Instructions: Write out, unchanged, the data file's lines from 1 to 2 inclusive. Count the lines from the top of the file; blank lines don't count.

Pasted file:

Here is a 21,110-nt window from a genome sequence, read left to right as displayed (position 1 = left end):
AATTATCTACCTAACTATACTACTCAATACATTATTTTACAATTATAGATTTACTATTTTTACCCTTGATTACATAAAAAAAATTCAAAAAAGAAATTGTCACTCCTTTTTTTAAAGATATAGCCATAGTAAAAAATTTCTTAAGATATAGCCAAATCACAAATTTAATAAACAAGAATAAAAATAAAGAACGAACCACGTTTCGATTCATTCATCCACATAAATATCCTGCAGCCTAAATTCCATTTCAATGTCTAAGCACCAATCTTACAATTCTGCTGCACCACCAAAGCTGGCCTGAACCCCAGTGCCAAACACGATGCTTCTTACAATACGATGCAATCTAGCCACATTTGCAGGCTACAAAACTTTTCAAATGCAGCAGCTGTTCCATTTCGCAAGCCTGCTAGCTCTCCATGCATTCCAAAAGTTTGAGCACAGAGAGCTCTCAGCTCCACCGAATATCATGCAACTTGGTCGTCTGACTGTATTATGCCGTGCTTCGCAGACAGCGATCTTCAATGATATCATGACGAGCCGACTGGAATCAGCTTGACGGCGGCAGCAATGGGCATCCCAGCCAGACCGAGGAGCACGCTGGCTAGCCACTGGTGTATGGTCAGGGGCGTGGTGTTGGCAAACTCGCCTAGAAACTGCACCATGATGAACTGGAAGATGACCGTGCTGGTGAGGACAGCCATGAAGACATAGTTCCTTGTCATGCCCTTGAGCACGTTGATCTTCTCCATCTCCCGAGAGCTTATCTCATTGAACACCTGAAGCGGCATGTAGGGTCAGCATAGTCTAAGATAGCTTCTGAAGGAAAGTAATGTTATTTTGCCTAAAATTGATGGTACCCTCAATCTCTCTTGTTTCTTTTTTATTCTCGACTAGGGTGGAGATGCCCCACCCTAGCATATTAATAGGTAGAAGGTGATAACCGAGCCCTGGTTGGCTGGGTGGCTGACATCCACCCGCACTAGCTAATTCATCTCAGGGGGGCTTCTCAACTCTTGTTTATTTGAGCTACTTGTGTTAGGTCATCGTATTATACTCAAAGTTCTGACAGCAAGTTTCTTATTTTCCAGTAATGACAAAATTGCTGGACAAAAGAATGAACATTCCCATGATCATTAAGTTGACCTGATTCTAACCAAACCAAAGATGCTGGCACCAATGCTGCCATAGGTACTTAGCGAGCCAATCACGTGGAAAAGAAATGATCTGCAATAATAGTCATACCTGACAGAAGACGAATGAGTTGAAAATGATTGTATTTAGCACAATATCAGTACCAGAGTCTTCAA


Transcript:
Here is a 21,110-nt window from a genome sequence, read left to right as displayed (position 1 = left end):
AATTATCTACCTAACTATACTACTCAATACATTATTTTACAATTATAGATTTACTATTTTTACCCTTGATTACATAAAAAAAATTCAAAAAAGAAATTGTCACTCCTTTTTTTAAAGATATAGCCATAGTAAAAAATTTCTTAAGATATAGCCAAATCACAAATTTAATAAACAAGAATAAAAATAAAGAACGAACCACGTTTCGATTCATTCATCCACATAAATATCCTGCAGCCTAAATTCCATTTCAATGTCTAAGCACCAATCTTACAATTCTGCTGCACCACCAAAGCTGGCCTGAACCCCAGTGCCAAACACGATGCTTCTTACAATACGATGCAATCTAGCCACATTTGCAGGCTACAAAACTTTTCAAATGCAGCAGCTGTTCCATTTCGCAAGCCTGCTAGCTCTCCATGCATTCCAAAAGTTTGAGCACAGAGAGCTCTCAGCTCCACCGAATATCATGCAACTTGGTCGTCTGACTGTATTATGCCGTGCTTCGCAGACAGCGATCTTCAATGATATCATGACGAGCCGACTGGAATCAGCTTGACGGCGGCAGCAATGGGCATCCCAGCCAGACCGAGGAGCACGCTGGCTAGCCACTGGTGTATGGTCAGGGGCGTGGTGTTGGCAAACTCGCCTAGAAACTGCACCATGATGAACTGGAAGATGACCGTGCTGGTGAGGACAGCCATGAAGACATAGTTCCTTGTCATGCCCTTGAGCACGTTGATCTTCTCCATCTCCCGAGAGCTTATCTCATTGAACACCTGAAGCGGCATGTAGGGTCAGCATAGTCTAAGATAGCTTCTGAAGGAAAGTAATGTTATTTTGCCTAAAATTGATGGTACCCTCAATCTCTCTTGTTTCTTTTTTATTCTCGACTAGGGTGGAGATGCCCCACCCTAGCATATTAATAGGTAGAAGGTGATAACCGAGCCCTGGTTGGCTGGGTGGCTGACATCCACCCGCACTAGCTAATTCATCTCAGGGGGGCTTCTCAACTCTTGTTTATTTGAGCTACTTGTGTTAGGTCATCGTATTATACTCAAAGTTCTGACAGCAAGTTTCTTATTTTCCAGTAATGACAAAATTGCTGGACAAAAGAATGAACATTCCCATGATCATTAAGTTGACCTGATTCTAACCAAACCAAAGATGCTGGCACCAATGCTGCCATAGGTACTTAGCGAGCCAATCACGTGGAAAAGAAATGATCTGCAATAATAGTCATACCTGACAGAAGACGAATGAGTTGAAAATGATTGTATTTAGCACAATATCAGTACCAGAGTCTTCAA